I waited around for another interview but eventually got bored and went home – before I was sure that I didn’t have an interview at another college, so I might have missed one – I didn’t care, I couldn’t have done another interview in any case. I received the rejection about 10 days later – Merry fucking Christmas etc. Got some feedback from the college. I was, they thought, “limited by nervousness” or something – quelle suprise. I apparently ended up “well within the top hald of candidates” which begs the question of what breed of gormless idiot applies to that college (see next question). I don’t feel I did myself “justice” at all. Whether I am good enough for Magdalen (8:1 apps to place ratio this time around) I don’t know, but I’m sure as hell better than I made out in my interview. I lost all confidence in my abilities after Oxford and fucked up my english mock. Since then I’ve got a tutor (to build it up again) and I’m now confident again and better than ever at english – especially poetry.


The unisex bathroom had me thrown for a minute. Top banana for perverts though. First years are stuck in a concrete thing with a crest on it. Nice. Big rooms though about 3 times the size of my sister’s at Cardiff.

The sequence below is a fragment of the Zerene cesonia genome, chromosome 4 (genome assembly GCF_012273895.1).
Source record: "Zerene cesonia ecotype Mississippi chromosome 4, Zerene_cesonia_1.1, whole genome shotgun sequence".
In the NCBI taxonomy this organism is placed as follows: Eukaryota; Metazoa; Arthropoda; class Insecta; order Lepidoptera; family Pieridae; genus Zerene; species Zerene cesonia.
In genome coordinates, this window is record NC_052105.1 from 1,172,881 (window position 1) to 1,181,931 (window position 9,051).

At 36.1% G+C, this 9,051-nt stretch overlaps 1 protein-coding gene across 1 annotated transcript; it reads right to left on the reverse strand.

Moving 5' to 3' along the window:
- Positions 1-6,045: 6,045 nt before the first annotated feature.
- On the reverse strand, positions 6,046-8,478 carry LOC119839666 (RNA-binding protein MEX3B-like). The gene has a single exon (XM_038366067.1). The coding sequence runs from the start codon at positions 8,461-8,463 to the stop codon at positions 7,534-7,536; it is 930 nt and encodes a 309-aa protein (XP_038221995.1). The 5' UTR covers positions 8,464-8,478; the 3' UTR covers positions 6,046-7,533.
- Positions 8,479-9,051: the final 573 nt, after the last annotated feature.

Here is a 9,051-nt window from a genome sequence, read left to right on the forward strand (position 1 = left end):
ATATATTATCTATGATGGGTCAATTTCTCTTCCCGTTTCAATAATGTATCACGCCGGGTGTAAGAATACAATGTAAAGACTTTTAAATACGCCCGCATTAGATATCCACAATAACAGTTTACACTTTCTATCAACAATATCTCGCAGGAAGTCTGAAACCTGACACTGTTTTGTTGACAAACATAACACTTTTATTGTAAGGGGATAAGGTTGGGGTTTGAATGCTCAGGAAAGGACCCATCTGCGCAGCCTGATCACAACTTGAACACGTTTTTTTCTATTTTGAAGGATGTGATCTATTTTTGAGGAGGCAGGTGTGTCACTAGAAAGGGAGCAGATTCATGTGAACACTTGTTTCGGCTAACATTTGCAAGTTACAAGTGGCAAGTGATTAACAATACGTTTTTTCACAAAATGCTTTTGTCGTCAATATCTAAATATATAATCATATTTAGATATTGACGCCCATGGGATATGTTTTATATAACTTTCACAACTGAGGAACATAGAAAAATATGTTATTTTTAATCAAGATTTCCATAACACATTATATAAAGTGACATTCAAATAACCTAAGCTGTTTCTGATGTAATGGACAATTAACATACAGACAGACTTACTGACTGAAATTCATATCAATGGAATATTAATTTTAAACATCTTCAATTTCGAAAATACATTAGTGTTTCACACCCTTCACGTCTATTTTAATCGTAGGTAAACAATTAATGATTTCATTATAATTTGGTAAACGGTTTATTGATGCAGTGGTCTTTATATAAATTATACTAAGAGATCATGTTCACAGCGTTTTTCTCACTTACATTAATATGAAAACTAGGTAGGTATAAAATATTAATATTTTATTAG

Edible but not great

The ones that interviewed me were really nice, really nice about my failure that is. And the rest. I crashed PPE drinks and they seemed reasonable too – although I remember little.

Some were geeky, some were wierd, one or two were joyous (Aye!)

Looking back

If I was reliving that part of my life theres a hell of a lot of things I’d do different. Applying would not be one of them, although I’d have chosen an “easier” college and done loads of preparation, maybe enlisted my tutor before-hand

Focus. Don’t let other things intrude on what you’re there for. Prepare and choose your college carefully – read those ratios baby.